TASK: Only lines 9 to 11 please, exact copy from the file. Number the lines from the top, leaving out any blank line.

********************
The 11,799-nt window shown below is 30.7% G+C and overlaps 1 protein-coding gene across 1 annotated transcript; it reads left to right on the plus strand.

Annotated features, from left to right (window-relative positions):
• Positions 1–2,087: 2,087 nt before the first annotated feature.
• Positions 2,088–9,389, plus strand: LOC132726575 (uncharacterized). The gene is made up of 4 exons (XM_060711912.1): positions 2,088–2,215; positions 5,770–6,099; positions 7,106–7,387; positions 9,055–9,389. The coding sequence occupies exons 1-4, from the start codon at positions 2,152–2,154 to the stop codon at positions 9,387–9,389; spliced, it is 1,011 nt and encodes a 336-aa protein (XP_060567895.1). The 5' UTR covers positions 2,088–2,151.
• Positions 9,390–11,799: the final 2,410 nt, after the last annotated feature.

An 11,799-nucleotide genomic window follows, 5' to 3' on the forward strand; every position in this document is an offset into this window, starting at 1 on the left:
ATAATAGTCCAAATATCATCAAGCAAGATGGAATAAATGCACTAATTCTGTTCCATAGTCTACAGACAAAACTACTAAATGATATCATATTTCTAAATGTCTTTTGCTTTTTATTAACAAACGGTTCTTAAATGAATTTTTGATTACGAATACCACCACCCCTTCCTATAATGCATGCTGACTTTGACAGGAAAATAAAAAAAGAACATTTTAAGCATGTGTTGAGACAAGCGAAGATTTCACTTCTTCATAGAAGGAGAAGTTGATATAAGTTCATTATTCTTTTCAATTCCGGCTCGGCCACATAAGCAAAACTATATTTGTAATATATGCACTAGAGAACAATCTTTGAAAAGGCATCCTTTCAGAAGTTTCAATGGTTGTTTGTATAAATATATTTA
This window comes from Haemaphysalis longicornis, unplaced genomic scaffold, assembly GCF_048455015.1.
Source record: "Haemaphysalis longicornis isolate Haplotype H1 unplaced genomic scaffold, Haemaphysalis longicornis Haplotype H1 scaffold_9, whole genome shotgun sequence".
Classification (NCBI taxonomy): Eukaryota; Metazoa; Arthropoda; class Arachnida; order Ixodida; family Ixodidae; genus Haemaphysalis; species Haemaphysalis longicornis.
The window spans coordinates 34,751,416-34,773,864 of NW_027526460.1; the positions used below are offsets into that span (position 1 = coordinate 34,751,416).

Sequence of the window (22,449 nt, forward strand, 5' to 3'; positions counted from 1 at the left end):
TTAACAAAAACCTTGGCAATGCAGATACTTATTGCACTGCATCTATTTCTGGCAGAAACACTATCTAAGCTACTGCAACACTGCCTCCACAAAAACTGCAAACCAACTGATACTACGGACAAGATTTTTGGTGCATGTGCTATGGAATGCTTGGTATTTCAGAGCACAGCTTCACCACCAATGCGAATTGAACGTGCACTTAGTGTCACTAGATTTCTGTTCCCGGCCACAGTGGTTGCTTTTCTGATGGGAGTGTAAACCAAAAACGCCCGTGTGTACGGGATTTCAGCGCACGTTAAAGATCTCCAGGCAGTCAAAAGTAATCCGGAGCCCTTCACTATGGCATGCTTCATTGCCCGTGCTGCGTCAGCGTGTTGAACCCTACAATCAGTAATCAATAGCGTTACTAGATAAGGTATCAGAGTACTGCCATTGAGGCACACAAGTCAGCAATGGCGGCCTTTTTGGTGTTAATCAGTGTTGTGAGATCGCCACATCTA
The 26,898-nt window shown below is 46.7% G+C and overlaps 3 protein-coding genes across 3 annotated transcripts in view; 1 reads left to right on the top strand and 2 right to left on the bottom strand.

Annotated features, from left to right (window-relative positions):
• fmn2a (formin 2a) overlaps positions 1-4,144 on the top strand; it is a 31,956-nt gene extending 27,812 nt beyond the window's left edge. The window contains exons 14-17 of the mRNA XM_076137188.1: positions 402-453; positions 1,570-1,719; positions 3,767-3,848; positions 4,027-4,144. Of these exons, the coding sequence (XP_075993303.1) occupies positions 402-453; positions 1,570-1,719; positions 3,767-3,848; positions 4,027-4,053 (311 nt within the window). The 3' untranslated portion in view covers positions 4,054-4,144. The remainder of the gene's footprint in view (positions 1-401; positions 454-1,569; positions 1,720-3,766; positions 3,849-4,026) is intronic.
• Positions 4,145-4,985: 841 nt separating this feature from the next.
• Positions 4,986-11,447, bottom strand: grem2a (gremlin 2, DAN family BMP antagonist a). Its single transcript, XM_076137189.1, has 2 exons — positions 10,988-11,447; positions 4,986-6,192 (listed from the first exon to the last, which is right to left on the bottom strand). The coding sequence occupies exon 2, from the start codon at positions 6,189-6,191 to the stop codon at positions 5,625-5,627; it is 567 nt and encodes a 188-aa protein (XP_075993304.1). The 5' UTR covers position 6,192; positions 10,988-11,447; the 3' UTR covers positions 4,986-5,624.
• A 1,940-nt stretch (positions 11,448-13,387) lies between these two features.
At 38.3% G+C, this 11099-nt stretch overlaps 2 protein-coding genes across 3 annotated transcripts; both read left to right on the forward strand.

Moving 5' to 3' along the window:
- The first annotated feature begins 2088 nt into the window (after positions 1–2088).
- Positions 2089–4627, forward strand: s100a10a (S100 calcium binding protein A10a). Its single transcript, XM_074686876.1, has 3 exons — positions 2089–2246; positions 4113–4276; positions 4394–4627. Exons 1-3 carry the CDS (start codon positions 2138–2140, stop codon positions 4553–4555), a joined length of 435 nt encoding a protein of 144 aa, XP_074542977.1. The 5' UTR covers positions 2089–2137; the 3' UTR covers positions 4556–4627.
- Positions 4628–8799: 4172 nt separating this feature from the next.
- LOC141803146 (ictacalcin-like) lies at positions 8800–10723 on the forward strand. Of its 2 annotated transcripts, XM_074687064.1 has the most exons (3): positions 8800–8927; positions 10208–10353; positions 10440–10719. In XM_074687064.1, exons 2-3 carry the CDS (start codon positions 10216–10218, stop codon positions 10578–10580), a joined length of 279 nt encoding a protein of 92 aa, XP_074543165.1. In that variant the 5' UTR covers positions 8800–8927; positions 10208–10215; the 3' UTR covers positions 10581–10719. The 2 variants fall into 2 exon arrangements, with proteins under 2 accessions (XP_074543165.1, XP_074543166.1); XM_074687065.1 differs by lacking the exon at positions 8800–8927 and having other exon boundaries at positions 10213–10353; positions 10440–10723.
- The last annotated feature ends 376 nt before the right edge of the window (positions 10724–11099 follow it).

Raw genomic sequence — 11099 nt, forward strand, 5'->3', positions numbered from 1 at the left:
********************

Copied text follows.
Source record: "Haemaphysalis longicornis isolate Haplotype H1 unplaced genomic scaffold, Haemaphysalis longicornis Haplotype H1 scaffold_9, whole genome shotgun sequence".
Classification (NCBI taxonomy): Eukaryota; Metazoa; Arthropoda; class Arachnida; order Ixodida; family Ixodidae; genus Haemaphysalis; species Haemaphysalis longicornis.
The window spans coordinates 34,751,416-34,773,864 of NW_027526460.1; the positions used below are offsets into that span (position 1 = coordinate 34,751,416).